Cities without landmarks
Niagara Falls, U.S./Canada
What is the perfect biofuel solution? Or is the very concept hopelessly utopian? Globalization and the Environment highlights an exploration of how one might go about constructing a sustainable ethanol economy that simultaneously serves the interests of social justice, the environment, and renewable energy, in the context of Mexico.
The overriding goal of author Ricardo Cantú in his delightfully titled “Ethanolomics: The Think-About’s of the Mexican Ethanol Project” is to devise a strategy for improving the living standards of the rural poor in Mexico via an invigoration of the agricultural economy, without committing the major sin of inducing price hikes in food staples that will hurt the urban poor.
Achieving the desired balance will not be easy. As ground rules, Cantu provides a set of guidelines:
- 1. Over the whole chain, the use of biomass should produce fewer emissions of greenhouse gases net than on average with fossil fuel.
- 2. Production of biomass for energy must not endanger the food supply and other local applications (such as for medicines or building materials).
- 3. Biomass production must not affect protected or vulnerable biodiversity and will, where possible, have to strengthen biodiversity.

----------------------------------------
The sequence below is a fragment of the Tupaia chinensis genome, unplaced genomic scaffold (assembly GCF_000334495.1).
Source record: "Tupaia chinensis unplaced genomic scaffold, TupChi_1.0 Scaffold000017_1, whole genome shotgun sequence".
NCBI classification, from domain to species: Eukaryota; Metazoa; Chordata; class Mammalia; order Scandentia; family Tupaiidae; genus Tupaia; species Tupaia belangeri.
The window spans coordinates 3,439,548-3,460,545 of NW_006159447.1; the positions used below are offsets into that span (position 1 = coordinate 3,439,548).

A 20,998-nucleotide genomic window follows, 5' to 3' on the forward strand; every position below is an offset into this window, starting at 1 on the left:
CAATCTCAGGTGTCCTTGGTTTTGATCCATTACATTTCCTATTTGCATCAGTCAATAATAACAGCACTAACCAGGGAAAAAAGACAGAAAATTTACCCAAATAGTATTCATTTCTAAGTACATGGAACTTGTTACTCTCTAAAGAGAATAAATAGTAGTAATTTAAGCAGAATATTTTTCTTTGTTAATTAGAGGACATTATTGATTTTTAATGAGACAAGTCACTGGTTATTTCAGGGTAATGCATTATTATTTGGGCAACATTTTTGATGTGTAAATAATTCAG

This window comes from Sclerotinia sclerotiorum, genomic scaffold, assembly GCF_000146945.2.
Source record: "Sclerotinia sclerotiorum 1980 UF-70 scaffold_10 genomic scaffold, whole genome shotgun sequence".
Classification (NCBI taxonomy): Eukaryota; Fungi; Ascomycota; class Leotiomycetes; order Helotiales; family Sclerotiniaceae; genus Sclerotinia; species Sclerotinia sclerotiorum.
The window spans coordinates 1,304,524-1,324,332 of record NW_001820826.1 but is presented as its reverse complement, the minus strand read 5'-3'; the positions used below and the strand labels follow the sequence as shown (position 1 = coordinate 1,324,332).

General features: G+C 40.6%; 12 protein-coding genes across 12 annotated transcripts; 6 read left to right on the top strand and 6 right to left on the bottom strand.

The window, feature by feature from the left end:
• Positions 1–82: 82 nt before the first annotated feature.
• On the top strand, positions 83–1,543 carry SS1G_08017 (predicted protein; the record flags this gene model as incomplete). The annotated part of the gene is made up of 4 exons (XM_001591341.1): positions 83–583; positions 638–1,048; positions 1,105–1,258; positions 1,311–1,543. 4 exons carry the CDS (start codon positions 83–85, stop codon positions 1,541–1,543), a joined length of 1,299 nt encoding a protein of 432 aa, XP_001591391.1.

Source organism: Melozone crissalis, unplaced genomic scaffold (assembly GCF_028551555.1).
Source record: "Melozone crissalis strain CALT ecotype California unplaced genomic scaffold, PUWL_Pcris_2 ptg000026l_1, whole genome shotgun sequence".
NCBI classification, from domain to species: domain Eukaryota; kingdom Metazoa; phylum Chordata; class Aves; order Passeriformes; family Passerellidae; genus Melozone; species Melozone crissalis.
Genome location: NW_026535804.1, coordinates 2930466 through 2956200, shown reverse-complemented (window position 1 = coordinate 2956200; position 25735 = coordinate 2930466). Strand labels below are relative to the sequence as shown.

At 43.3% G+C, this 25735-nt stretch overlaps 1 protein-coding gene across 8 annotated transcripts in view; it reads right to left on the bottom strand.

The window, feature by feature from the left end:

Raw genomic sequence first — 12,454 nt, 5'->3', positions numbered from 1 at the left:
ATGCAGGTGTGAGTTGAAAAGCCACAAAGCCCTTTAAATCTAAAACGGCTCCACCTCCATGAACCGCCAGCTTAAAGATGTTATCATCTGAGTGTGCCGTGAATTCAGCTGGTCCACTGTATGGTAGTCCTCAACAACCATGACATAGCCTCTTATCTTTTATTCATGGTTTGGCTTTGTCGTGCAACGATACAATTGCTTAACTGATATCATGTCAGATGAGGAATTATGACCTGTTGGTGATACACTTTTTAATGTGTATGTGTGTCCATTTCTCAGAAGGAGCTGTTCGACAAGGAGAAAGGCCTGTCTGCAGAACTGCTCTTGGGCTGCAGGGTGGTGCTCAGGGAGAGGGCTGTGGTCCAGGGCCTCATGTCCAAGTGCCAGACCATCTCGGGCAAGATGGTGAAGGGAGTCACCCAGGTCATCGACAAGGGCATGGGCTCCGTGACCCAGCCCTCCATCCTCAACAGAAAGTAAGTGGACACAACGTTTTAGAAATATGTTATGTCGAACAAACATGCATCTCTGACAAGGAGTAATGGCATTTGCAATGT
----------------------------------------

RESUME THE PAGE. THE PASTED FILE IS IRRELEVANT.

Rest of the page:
- 4. In the production and processing of biomass, the quality of soil, surface and ground water and air must be retained or even increased.
- 5. The production of biomass must contribute towards local prosperity.
- 6. The production of biomass must contribute towards the social well being of the employees and the local population.
- 7. The overall ethanol production costs should be cheaper and more accessible than that of the fossil fuels, or at least the same level, excluding all the subsidies or tax benefits to the producers or distributors.
That’s quite a checklist. Let’s pick one absolutely not at random: The production of biomass must contribute towards local prosperity.
Cantú stresses that a key requirement of a biofuel economy in Mexico is that the farmers capture the rewards of their production. In other words, one wants to avoid a situation in which farmers sell their sugar cane or maize or sorghum at rock-bottom prices to middlemen who then grab all the upstream profits. Cantú envisions farmer cooperatives setting up their own ethanol mills, and dealing directly with distributors.
Such a model is not uncommon in the U.S., and there’s no reason, in principle, it couldn’t work in Mexico. But it would require strong government leadership.
Indeed, to achieve all the goals outlined above would require a tightly regulated market with significant government intervention: in other words, a direct repudiation of the kind of Washington Consensus policies of deregulation and privatization that the U.S. has been pushing on Latin America for decades.
Stuff that into your biofuel economy and smoke it.
Niagara Falls, U.S./Canada
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